The boy had walked away and entered the elevator on his own, apparently playing with its buttons prior to falling to the hotel's basement. He fell almost 30 feet when he stumbled through the 10-inch gap in the elevator's shaft, according to the Chicago Sun-Times. The child suffered severe head injuries and was immediately flown over to the Children's Memorial Hospital from Joliet's Silver Cross Hospital.

Chicago, Other State Schools Begin a Moment of Silence This Week

Many parents would agree that it is so hard to get their kids to be quiet, it might take a law to get it to happen. This week, students were quiet for 15 seconds in Chicago-area schools and across the state as the Silent Reflection and Student Prayer Act and its "moment of silence" went back into effect beginning for many schools on Tuesday, January 18.

The Act was originally passed by the Illinois legislature in 2007, reports the Chicago Sun-Times. The moment of silence was supposed to be spent by schoolchildren not "as a religious exercise but ... an opportunity for silent prayer or for silent reflection on the anticipated activities of the day." The law was challenged by "noted atheist" Rob Sherman and declared unconstitutional by federal courts. The resulting ban on the moment of silence was lifted by a federal judge last week.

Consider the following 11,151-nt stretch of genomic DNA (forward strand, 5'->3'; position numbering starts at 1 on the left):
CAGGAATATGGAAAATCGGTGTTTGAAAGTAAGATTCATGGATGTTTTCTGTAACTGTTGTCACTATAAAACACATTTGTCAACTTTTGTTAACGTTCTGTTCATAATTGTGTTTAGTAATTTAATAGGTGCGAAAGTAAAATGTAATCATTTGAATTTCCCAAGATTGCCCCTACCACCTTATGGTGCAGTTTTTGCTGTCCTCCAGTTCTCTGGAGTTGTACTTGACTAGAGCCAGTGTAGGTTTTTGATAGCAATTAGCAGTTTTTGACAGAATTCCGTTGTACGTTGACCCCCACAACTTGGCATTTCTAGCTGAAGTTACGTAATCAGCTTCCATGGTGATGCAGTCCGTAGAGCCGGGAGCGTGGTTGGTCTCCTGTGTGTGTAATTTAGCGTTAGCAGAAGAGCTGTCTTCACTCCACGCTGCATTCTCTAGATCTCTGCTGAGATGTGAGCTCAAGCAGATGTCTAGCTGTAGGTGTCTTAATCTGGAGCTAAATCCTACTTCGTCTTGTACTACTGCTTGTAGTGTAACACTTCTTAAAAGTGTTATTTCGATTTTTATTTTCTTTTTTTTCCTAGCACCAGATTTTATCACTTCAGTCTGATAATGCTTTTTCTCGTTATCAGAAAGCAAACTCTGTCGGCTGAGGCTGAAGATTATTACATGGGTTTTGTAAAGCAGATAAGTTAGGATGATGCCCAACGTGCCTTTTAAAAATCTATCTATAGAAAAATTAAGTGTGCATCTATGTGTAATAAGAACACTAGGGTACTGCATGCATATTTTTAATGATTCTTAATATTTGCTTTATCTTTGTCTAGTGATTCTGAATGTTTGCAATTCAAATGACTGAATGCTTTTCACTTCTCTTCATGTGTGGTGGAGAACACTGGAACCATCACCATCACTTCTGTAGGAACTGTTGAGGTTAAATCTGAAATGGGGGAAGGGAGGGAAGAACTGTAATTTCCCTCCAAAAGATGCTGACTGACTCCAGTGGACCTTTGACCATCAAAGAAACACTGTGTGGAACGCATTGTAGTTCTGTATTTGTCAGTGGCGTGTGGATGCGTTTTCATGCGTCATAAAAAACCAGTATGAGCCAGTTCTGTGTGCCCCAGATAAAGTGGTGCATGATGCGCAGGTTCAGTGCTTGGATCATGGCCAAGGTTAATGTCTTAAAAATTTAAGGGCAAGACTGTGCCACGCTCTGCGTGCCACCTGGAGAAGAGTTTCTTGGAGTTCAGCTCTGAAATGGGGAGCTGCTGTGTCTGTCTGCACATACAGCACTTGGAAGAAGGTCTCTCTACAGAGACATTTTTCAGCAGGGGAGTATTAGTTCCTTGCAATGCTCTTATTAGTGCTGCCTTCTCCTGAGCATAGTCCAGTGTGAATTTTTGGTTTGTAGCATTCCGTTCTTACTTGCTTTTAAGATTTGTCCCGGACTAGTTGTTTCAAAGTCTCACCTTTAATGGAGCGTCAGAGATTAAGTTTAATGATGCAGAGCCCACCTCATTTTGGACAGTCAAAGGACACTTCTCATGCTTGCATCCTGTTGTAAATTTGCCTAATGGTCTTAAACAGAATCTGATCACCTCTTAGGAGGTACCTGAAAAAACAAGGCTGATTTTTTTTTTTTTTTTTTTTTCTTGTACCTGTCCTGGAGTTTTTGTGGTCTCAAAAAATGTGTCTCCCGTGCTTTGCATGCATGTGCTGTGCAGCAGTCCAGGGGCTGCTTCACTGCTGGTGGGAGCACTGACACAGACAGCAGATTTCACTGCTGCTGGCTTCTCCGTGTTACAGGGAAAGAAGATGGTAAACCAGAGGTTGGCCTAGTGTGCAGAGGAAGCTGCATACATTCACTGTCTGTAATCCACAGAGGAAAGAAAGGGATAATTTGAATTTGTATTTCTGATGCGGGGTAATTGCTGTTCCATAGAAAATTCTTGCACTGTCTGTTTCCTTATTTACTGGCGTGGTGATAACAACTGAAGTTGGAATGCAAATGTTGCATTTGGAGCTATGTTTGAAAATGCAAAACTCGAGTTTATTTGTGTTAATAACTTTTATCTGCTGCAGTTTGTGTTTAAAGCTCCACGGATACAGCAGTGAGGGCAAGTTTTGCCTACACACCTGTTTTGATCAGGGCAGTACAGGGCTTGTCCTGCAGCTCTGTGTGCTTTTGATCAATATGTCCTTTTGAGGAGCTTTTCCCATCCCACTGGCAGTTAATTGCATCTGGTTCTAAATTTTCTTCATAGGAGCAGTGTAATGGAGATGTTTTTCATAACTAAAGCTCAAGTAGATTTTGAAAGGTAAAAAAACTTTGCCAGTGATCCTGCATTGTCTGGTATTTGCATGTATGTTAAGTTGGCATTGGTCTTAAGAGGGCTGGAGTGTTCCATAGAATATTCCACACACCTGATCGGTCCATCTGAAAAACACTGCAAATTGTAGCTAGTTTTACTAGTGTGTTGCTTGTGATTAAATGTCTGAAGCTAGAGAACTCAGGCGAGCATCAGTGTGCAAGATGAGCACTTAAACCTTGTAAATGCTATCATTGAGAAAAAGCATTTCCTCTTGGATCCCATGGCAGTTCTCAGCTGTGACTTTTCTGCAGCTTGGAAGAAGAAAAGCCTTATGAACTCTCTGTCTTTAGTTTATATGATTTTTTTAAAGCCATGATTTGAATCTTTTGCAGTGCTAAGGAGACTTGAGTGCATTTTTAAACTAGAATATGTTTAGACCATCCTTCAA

Rise In Slip And Falls In Chicago Lead To More ER Visits

The Chicago Sun-Times reported numerous slip and fall accidents resulting from icy streets and sidewalks have sent many Chicago-area locals to the hospital during this winter season. One Chicago emergency room reported a 30 percent increase in patients visiting overnight as a result of weather-related injuries.

The Northwestern Memorial Hospital said it had a 20 percent rise in ER visits while Rush University Medical Center reported a 30 percent increase. The sudden rise in ER visits was mostly, if not all, linked to icy conditions. Many patients arrived to the hospitals with dislocated shoulders and wrist and hip fractures.